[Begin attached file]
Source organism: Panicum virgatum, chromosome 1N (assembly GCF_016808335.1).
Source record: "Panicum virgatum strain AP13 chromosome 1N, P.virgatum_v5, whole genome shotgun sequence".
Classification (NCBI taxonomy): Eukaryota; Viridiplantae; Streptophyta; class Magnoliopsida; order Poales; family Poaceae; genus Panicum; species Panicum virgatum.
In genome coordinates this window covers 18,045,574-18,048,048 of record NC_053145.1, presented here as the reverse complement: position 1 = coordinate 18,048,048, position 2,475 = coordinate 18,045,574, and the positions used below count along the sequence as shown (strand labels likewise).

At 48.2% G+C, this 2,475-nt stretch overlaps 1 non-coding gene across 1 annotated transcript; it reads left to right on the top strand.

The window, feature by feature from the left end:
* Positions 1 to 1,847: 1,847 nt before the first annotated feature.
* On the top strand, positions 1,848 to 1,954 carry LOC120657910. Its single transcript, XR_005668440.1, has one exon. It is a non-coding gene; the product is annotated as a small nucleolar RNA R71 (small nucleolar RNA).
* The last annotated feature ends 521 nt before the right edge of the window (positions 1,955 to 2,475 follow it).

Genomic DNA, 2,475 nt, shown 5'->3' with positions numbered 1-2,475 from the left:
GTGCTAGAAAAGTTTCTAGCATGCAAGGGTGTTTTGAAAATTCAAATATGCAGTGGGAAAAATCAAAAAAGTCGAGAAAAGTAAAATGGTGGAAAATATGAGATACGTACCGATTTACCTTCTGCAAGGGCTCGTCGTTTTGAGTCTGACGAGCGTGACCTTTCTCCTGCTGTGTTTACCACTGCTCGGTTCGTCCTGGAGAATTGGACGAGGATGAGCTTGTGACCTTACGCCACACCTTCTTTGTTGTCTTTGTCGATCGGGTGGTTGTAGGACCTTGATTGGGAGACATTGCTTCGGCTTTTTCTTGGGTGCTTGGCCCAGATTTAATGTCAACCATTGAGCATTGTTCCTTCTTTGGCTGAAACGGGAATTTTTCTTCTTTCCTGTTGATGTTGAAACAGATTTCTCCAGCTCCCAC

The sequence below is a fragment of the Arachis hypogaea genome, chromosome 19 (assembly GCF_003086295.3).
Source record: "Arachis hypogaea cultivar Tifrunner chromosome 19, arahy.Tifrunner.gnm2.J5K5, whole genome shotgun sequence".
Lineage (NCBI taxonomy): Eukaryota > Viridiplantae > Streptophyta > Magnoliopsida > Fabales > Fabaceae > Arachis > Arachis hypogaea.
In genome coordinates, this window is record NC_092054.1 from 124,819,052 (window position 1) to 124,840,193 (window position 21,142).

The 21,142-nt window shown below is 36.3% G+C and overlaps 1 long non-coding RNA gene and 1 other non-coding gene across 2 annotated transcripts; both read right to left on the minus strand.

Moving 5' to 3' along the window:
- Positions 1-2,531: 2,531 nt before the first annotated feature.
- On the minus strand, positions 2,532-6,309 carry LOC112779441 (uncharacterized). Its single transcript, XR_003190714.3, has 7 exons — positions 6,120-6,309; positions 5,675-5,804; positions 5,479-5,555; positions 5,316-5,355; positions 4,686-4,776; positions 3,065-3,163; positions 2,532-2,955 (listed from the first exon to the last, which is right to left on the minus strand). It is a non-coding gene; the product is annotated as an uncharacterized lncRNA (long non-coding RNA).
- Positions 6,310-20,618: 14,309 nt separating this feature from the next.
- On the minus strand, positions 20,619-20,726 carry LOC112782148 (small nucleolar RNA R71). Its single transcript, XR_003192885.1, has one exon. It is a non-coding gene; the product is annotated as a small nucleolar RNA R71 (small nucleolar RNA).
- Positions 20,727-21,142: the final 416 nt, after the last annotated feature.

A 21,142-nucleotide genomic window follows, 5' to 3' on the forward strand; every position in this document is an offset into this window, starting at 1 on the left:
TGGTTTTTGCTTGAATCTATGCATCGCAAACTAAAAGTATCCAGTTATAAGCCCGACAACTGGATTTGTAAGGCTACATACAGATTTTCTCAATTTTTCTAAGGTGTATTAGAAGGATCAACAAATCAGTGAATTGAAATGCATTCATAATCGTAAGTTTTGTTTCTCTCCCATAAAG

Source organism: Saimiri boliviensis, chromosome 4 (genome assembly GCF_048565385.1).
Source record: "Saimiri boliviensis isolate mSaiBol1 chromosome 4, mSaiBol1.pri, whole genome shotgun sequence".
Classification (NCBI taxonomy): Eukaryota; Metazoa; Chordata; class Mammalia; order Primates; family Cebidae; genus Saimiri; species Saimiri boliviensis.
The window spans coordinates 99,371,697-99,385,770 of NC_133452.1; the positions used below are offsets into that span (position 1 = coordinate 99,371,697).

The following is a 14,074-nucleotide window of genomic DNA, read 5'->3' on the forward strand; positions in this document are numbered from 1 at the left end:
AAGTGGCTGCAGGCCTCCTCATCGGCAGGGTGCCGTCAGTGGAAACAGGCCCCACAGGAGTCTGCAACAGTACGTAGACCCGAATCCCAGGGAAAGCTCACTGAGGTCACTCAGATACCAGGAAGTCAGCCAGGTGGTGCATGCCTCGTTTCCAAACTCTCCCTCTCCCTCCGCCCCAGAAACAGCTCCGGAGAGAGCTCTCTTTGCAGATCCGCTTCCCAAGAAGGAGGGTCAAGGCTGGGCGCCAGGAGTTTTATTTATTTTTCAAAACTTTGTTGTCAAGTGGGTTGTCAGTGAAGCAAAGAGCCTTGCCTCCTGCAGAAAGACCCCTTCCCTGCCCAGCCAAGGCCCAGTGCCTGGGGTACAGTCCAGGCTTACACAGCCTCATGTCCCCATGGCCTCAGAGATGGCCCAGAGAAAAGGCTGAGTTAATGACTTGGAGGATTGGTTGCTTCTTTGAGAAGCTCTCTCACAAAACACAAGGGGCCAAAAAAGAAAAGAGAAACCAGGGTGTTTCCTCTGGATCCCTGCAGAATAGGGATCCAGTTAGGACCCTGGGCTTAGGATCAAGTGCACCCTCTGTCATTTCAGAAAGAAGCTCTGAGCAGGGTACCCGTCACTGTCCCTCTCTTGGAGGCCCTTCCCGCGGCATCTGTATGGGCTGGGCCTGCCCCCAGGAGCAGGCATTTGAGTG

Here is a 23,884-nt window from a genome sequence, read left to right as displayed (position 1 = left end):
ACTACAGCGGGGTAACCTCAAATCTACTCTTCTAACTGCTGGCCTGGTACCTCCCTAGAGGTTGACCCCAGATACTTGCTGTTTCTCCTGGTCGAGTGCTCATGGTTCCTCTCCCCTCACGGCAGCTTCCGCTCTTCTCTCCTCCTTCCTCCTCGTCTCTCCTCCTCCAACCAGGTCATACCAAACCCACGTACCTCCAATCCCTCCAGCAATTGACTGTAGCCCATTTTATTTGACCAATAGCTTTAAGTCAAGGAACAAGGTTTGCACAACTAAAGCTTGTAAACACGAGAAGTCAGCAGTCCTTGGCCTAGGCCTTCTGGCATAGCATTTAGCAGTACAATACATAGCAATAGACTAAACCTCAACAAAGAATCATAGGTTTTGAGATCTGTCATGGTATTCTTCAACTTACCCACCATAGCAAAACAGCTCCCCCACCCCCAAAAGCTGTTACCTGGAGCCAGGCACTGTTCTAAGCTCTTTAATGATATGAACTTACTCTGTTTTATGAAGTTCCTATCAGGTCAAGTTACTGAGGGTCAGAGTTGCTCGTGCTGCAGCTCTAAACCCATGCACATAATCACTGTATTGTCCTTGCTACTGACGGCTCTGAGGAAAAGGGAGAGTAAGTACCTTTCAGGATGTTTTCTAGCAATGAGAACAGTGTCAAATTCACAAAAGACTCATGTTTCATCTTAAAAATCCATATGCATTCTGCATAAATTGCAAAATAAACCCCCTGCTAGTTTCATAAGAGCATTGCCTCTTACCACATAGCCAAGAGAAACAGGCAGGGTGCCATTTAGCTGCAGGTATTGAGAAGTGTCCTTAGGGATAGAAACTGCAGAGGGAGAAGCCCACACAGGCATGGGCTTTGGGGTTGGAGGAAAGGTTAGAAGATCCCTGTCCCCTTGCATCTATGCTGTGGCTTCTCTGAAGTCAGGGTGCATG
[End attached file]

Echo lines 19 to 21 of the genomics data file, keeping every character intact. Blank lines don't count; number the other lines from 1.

- On the minus strand, positions 2,532-6,309 carry LOC112779441 (uncharacterized). Its single transcript, XR_003190714.3, has 7 exons — positions 6,120-6,309; positions 5,675-5,804; positions 5,479-5,555; positions 5,316-5,355; positions 4,686-4,776; positions 3,065-3,163; positions 2,532-2,955 (listed from the first exon to the last, which is right to left on the minus strand). It is a non-coding gene; the product is annotated as an uncharacterized lncRNA (long non-coding RNA).
- Positions 6,310-20,618: 14,309 nt separating this feature from the next.
- On the minus strand, positions 20,619-20,726 carry LOC112782148 (small nucleolar RNA R71). Its single transcript, XR_003192885.1, has one exon. It is a non-coding gene; the product is annotated as a small nucleolar RNA R71 (small nucleolar RNA).